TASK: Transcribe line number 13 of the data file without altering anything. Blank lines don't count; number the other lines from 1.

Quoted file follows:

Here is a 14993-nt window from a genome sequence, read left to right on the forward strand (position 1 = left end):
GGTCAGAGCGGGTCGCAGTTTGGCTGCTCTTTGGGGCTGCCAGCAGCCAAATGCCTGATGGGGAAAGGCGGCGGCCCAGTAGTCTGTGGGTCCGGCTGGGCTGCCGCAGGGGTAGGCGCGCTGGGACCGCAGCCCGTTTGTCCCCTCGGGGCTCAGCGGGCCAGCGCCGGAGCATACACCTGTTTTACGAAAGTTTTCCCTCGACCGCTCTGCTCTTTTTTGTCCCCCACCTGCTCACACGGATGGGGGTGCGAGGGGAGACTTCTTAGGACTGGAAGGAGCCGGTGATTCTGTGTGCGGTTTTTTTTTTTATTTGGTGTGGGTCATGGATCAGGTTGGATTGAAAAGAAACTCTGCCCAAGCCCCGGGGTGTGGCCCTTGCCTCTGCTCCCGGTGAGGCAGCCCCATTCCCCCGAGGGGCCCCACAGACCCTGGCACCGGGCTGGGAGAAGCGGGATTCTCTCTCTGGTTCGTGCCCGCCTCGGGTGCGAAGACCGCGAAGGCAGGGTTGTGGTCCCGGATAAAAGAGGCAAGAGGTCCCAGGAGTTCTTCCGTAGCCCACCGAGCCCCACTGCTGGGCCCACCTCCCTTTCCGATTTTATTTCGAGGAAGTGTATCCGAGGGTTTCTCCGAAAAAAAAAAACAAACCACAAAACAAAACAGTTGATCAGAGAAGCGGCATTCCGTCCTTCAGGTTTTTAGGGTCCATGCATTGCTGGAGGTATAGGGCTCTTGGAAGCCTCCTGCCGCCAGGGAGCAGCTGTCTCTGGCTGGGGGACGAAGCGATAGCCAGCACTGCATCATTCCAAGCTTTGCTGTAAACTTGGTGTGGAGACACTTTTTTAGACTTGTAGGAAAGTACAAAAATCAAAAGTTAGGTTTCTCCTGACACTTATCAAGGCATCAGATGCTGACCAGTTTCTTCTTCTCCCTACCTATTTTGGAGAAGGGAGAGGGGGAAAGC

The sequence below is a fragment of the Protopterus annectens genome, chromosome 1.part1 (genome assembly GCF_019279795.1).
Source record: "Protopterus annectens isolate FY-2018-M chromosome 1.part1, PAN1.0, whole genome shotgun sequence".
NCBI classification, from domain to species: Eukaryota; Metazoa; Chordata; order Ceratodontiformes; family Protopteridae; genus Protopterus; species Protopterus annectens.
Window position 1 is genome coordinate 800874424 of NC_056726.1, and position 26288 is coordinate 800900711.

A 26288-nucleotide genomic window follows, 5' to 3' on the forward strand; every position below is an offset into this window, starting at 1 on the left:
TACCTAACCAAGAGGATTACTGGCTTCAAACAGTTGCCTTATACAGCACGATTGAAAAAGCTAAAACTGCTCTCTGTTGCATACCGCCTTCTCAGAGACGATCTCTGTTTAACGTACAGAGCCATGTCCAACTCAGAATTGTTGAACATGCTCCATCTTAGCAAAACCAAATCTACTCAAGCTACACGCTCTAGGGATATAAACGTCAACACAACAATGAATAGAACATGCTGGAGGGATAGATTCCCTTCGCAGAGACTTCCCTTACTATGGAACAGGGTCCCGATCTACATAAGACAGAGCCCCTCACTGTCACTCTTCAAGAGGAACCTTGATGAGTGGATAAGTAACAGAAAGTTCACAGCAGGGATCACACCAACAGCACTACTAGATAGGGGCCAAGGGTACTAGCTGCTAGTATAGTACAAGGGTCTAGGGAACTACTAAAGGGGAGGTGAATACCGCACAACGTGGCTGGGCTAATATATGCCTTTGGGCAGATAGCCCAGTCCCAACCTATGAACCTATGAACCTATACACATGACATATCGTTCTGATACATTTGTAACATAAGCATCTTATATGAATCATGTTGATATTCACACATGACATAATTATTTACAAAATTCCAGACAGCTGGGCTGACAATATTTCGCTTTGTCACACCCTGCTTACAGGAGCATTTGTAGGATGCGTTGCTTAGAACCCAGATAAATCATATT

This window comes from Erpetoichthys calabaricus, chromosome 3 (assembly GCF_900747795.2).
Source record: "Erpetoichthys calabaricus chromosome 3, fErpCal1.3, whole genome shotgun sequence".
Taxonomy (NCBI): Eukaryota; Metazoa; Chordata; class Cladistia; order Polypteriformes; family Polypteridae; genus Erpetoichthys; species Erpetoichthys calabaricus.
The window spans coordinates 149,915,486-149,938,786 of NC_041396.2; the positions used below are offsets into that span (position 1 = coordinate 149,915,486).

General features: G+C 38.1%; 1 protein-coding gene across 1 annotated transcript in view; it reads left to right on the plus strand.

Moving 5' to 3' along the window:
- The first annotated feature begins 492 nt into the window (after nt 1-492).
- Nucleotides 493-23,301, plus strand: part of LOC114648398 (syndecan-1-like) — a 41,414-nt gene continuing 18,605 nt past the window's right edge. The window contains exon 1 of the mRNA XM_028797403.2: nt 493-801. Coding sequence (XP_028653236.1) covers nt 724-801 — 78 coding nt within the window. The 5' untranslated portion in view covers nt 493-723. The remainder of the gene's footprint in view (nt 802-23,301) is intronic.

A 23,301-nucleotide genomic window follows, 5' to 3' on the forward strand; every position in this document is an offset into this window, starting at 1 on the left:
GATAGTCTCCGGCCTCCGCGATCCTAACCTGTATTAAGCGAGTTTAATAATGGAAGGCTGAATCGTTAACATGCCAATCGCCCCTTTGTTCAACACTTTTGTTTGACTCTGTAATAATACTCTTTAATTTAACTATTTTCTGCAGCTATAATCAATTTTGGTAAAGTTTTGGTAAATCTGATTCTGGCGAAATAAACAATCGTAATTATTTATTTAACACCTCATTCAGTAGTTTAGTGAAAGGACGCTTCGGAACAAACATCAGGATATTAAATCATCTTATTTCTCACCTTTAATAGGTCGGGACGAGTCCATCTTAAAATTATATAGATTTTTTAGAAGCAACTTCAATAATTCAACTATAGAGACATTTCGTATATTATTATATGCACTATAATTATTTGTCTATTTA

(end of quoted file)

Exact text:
General features: G+C 38.1%; 1 protein-coding gene across 1 annotated transcript in view; it reads left to right on the plus strand.